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Sediment toxicity

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Description of key information

The results of the chemical safety assessment do not indicate the need to investigate further the toxicity to sediment organisms

Key value for chemical safety assessment

Additional information

No experimental data evaluating the toxicity to sediment organisms is available for Fatty acids, C12-16 (even numbered) and C18-unsatd., methyl esters (CAS No. 1234694-02-0). Since the substance is readily biodegradable, chronic exposure of sediment organisms is unlikely. Furthermore, the substance is not toxic to aquatic organisms up to the limit of water solubility. In addition, available data indicate, that the test substance is not bioaccumulative. Based on the available information, toxicity to sediment organisms is not expected to be of concern.

Intrinsic properties and fate

All substances included in the SCAE Me category are readily biodegradable. According to the Guidance on information requirements and chemical safety assessment, Chapter R.7b, readily biodegradable substances can be expected to undergo rapid and ultimate degradation in most environments, including biological Sewage Treatment Plants (STPs) (ECHA 2008). Therefore, after passing through conventional STPs, only low concentrations of these substances are likely to be (if at all) released into the environment. Once present in the aquatic compartment further degradation will occur.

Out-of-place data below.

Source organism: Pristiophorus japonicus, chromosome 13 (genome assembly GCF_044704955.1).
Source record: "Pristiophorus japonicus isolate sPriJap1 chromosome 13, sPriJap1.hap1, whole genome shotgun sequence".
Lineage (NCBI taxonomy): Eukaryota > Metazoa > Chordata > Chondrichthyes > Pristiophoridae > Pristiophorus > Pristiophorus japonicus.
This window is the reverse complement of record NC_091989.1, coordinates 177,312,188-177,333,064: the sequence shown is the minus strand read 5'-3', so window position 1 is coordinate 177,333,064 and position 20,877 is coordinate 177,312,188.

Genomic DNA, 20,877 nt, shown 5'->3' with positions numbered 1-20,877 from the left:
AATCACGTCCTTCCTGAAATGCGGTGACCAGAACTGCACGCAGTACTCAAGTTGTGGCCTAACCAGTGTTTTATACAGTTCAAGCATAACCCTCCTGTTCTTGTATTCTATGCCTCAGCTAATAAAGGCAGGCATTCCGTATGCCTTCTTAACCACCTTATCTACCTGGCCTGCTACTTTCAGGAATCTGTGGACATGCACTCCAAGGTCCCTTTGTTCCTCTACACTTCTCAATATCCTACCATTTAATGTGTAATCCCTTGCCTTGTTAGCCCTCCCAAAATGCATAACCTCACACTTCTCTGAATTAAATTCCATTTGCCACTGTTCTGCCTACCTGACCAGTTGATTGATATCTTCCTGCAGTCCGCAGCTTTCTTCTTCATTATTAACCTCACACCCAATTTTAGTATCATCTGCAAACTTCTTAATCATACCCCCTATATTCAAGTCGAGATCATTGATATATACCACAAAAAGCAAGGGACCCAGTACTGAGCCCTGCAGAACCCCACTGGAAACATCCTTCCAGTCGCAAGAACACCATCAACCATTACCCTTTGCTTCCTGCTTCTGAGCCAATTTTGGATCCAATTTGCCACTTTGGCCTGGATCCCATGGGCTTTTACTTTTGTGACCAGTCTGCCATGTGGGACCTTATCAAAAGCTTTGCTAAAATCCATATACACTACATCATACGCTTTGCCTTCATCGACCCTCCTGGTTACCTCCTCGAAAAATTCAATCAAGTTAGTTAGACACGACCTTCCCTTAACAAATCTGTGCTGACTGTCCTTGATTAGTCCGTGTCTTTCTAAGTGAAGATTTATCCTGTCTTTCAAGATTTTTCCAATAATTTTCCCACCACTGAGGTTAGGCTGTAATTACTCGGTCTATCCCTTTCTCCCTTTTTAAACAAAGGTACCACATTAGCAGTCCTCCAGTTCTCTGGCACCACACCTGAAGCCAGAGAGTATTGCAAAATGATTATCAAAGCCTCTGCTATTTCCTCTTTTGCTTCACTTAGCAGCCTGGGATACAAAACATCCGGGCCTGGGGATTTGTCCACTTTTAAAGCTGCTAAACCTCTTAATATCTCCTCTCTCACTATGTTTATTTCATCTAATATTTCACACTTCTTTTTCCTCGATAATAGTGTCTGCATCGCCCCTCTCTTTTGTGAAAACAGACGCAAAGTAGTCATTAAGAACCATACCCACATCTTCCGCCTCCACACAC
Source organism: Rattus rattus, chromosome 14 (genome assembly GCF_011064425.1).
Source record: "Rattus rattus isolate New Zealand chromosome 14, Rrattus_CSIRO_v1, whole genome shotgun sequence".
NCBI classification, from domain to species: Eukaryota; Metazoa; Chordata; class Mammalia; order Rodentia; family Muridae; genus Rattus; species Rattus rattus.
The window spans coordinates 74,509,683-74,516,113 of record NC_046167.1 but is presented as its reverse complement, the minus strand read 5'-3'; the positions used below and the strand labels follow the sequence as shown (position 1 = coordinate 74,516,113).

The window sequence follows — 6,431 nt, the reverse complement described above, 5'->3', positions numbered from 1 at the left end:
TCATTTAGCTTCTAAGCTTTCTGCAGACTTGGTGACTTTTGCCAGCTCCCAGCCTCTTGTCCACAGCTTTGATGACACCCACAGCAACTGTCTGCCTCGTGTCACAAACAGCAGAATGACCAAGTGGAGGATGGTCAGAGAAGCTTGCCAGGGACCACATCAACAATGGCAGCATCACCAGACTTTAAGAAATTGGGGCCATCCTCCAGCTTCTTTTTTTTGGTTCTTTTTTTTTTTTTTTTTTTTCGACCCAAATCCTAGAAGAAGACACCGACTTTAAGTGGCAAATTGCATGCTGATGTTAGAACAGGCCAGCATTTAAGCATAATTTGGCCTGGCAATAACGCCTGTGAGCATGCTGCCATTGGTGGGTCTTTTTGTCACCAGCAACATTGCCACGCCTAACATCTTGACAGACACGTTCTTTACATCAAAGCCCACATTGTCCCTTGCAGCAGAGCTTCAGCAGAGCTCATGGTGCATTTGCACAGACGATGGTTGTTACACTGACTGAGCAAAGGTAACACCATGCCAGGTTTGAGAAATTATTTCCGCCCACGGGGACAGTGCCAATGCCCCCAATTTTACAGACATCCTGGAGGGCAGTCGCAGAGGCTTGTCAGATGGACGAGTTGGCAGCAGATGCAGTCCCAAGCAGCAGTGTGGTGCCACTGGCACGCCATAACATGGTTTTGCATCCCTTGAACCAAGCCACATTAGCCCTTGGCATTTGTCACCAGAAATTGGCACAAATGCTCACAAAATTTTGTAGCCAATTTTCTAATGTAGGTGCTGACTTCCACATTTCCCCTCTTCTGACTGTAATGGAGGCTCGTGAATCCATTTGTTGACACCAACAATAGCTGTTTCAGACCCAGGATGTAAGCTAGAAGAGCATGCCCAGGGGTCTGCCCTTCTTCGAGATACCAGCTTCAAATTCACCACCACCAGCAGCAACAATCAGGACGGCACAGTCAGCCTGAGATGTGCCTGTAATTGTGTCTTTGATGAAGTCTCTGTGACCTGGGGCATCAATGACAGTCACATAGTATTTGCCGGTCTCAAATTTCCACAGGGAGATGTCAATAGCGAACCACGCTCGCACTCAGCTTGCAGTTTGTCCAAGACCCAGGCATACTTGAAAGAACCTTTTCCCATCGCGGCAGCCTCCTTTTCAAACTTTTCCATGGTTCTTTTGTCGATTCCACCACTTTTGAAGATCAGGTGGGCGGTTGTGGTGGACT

Aquatic ecotoxicity data

Aquatic short-term and long-term toxicity tests of the substance to fish, invertebrates, algae showed no adverse effects in the range of the water solubility of the substance. In addition, no chronic toxicity of SCAE Me on Eisenia fetida was observed. The obtained results indicate that Fatty acids, C12-16 (even numbered) and C18-unsatd., methyl esters is likely to show no toxicity to sediment organisms as well.

Metabolisms/Bioaccumulation

Bioaccumulation in in aquatic (including sediment) organisms is not expected for Fatty acids, C12-16 (even numbered) and C18-unsatd., methyl esters. After uptake by fish species, extensive and fast biotransformation of the SCAE Me(s) by carboxylesterases into fatty acids and methanol is expected. Fatty acids will be further used by these organisms as their main source of energy throughout all the different life stages (early development, growth, reproduction, etc.). Rapid metabolism of analogue ester compounds (involving hydrolysis into fatty acids and methanol) in fish has been observed in vitro, with half-lives in fish liver homogenates below 6 minutes. In vivo fish tests reported BCF values ranging from 1 to 70 for similar ester substances, supporting the argument that rapid metabolism takes place even when log Kow values are above the trigger value of 3. The supporting BCF/BAF values estimated with the BCFBAF v3.01 program also indicate that these substances will not be bioaccumulative (all well below 2000).

Conclusion

Due to its readily biodegradable nature, extensive degradation of the substance in conventional STPs will take place and only low concentrations are expected to be released (if at all) into the environment. Bioaccumulation is not expected due to low exposure and fast metabolism after oral or dermal uptake. Furthermore, aquatic toxicity data show that no effects occur up to the limit of water solubility. Therefore, Fatty acids, C12-16 (even numbered) and C18-unsatd., methyl esters is unlikely to pose a risk for sediment organisms in general and testing is thus omitted.